Stock-For-Stock Mergers, Directors' Characteristics And Real Activities Manipulation
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Type of WorkText
DepartmentBusiness and Management
ProgramDoctor of Philosophy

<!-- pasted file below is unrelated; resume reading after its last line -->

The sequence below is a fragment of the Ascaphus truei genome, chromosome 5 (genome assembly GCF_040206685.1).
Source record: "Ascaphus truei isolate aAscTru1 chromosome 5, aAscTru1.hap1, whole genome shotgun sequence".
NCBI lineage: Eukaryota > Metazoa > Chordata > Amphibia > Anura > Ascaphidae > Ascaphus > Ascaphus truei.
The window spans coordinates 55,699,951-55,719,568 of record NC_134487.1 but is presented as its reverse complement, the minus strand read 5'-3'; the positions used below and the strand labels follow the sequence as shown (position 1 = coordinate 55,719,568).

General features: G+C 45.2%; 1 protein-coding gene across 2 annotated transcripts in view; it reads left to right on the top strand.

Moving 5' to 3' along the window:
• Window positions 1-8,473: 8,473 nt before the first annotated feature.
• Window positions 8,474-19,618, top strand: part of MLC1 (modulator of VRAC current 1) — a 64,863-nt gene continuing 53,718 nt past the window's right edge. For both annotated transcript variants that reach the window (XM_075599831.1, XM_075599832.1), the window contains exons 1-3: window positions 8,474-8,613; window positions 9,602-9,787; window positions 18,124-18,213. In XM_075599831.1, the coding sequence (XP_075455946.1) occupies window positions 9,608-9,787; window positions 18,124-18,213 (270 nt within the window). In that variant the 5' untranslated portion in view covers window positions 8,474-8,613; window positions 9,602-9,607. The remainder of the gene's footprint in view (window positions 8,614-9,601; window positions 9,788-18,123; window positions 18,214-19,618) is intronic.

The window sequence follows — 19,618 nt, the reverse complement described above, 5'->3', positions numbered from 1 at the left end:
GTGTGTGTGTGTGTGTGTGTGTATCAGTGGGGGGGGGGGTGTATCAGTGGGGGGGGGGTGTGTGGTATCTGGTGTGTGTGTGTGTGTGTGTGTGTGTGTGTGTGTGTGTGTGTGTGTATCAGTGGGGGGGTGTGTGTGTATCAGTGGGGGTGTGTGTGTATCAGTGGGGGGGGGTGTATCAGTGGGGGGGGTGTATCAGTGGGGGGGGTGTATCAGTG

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The purpose of this study is to examine whether firms which engage in stock-for-stock mergers manipulate real activities in the fiscal year preceding the merger announcement. In addition, I examine whether certain directors' characteristics are effective in curtailing or instead are associated with real activities manipulation. In stock-for stock mergers, the number of shares that the acquiring firm has to exchange for each share of the target firm depends on the stock price of the acquirer on the agreement date. Consequently, if the stock price of the acquirer is high on the agreement date, the acquirer will issue few shares to pay for the cost of acquiring the target. The inverse relation between the stock price and the stock swap ratio gives the acquirer incentives to manage earnings upwards in order to inflate its stock price prior to the merger agreement. While extant literature provides mixed results as to whether firms which pay for their acquisitions using stock engage in earnings management by manipulating accruals, there is scant literature on acquiring firms and real activities manipulation. Although prior studies use pre-SOX data to examine the earnings management behavior of US acquiring firms, I focus on the post-SOX period when firms have more incentives to manipulate real activities. Even though acquiring firms have incentives to inflate earnings in order to reduce the cost of acquisition, the board of directors and the audit committee may prevent managers from manipulating real activities. Therefore, the two research questions that I address in this study are: (1) do firms which finance their acquisitions primarily with stock manipulate real activities in order to increase their stock price in the fiscal year prior to the merger announcement than firms which finance their acquisitions with cash? (2) how do directors' characteristics affect the ability of managers of acquiring firms to manipulate real operations? I examine a sample of 1171 firms which completed mergers and acquisitions between 2003 and 2013. I find that firms which pay for their acquisitions with stock cut research and development expenditures to increase reported earnings. Moreover, the aggregate measures of real activities manipulation indicate that real activities manipulation increases with firms which use their company's stock to pay for their acquisitions. I also find that acquirers do not engage in overproduction of goods in order to report lower cost of goods sold when the size of the target is larger than the acquirer's. Using a summary score for corporate governance, this study provides evidence that corporate governance does not have a significant impact on real activities manipulation of firms which complete stock swap acquisitions. However, additional analysis shows a positive association between overproduction of goods and the frequency of audit committee meetings of stock acquirers. I also examine and find that stock acquirers engage in overproduction of goods when there is at least one director with accounting expertise serving on the audit committee. This study contributes to the literature on corporate events and earnings management by presenting evidence that firms engage in real activities manipulation around mergers and acquisitions. The study also contributes to the literature on corporate governance and earnings management by showing that corporate governance may not be effective in deterring managers from manipulating real operations. Internal and external monitors of management may find this study to be helpful.